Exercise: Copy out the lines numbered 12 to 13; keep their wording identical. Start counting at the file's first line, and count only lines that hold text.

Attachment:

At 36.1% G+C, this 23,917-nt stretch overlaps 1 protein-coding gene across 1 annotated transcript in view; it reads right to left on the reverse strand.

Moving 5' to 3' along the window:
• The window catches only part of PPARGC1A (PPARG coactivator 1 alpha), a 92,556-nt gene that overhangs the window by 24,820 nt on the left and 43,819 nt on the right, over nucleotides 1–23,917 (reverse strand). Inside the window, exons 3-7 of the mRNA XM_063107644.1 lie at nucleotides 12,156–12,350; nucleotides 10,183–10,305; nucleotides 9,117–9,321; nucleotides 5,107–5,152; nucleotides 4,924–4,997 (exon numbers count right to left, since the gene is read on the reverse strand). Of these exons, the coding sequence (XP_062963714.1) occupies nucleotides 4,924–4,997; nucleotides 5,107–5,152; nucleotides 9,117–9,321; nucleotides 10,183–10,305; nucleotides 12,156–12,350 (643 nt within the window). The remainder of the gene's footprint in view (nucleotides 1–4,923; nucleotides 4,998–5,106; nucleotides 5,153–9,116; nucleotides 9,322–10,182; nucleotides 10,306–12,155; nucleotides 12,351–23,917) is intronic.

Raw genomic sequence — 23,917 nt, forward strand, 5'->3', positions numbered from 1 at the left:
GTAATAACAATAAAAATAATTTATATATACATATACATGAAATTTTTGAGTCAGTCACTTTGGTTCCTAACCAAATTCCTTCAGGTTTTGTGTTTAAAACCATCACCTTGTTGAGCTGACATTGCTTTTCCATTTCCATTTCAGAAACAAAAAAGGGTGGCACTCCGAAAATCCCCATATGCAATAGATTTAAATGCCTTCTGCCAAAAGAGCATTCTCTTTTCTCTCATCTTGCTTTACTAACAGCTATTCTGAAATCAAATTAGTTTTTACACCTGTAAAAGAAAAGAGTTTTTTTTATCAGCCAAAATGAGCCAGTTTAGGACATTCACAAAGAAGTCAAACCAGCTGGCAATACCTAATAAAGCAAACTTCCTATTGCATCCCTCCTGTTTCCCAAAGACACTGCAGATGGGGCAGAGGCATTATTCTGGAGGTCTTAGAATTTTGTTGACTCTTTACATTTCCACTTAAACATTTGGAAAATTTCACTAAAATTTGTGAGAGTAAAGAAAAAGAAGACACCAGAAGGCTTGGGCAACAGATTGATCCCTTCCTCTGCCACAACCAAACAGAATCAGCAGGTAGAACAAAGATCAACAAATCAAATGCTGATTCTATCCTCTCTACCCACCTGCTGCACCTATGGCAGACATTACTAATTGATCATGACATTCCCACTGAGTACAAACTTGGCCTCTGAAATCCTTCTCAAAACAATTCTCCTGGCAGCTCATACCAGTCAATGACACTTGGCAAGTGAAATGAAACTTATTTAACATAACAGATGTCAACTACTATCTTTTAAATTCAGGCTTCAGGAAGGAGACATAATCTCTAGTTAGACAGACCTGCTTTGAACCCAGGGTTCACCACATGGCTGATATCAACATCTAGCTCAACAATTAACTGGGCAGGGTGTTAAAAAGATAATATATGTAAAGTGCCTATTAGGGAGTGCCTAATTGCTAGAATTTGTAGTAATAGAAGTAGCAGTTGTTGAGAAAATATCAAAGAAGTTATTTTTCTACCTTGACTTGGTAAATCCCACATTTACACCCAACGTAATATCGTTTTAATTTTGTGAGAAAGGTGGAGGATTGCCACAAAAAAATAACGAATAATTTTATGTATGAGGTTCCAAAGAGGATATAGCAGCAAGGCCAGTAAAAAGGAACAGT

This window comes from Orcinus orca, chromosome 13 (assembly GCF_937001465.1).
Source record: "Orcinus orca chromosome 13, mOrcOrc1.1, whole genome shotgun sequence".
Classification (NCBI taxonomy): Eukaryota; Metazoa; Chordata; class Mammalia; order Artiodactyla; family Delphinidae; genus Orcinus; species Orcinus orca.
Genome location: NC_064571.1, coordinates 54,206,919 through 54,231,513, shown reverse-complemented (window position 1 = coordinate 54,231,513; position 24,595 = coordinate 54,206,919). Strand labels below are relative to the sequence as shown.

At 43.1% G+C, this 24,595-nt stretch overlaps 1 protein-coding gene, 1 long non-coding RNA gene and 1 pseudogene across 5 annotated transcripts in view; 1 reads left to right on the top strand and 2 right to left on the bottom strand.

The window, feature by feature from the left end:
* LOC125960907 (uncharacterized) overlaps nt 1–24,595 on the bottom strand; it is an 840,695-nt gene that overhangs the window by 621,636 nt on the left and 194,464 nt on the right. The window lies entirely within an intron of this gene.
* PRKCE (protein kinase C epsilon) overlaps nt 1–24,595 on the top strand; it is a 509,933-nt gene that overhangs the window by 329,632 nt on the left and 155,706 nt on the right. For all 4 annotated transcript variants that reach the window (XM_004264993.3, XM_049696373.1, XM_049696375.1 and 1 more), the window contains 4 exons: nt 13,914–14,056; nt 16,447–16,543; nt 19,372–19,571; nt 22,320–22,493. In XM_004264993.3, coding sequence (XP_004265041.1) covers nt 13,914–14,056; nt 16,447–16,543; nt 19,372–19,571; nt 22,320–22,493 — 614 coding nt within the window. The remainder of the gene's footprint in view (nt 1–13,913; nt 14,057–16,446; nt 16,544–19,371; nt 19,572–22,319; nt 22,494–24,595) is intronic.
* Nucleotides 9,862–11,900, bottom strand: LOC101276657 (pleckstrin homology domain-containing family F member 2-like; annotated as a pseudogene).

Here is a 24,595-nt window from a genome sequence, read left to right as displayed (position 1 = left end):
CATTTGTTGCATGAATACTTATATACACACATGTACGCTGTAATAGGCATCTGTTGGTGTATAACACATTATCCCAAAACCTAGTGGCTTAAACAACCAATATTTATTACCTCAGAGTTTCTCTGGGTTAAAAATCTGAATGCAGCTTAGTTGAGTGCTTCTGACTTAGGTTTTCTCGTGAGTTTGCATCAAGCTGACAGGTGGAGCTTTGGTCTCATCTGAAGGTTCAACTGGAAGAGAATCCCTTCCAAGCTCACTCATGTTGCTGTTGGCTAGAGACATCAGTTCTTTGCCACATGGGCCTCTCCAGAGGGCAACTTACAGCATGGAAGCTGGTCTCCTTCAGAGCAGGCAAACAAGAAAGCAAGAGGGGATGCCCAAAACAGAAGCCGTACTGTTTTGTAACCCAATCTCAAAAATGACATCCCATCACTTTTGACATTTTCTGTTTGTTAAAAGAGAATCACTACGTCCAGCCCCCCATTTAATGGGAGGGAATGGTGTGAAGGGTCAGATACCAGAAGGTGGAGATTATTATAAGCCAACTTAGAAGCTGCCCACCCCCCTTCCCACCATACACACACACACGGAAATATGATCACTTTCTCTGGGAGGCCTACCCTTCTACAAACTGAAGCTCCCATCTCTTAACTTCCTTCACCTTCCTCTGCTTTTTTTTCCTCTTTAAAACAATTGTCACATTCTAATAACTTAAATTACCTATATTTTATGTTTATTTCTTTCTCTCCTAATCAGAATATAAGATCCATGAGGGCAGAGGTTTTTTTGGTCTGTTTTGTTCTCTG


* LOC125960907 (uncharacterized) overlaps nt 1–24,595 on the bottom strand; it is an 840,695-nt gene that overhangs the window by 621,636 nt on the left and 194,464 nt on the right. The window lies entirely within an intron of this gene.
* PRKCE (protein kinase C epsilon) overlaps nt 1–24,595 on the top strand; it is a 509,933-nt gene that overhangs the window by 329,632 nt on the left and 155,706 nt on the right. For all 4 annotated transcript variants that reach the window (XM_004264993.3, XM_049696373.1, XM_049696375.1 and 1 more), the window contains 4 exons: nt 13,914–14,056; nt 16,447–16,543; nt 19,372–19,571; nt 22,320–22,493. In XM_004264993.3, coding sequence (XP_004265041.1) covers nt 13,914–14,056; nt 16,447–16,543; nt 19,372–19,571; nt 22,320–22,493 — 614 coding nt within the window. The remainder of the gene's footprint in view (nt 1–13,913; nt 14,057–16,446; nt 16,544–19,371; nt 19,572–22,319; nt 22,494–24,595) is intronic.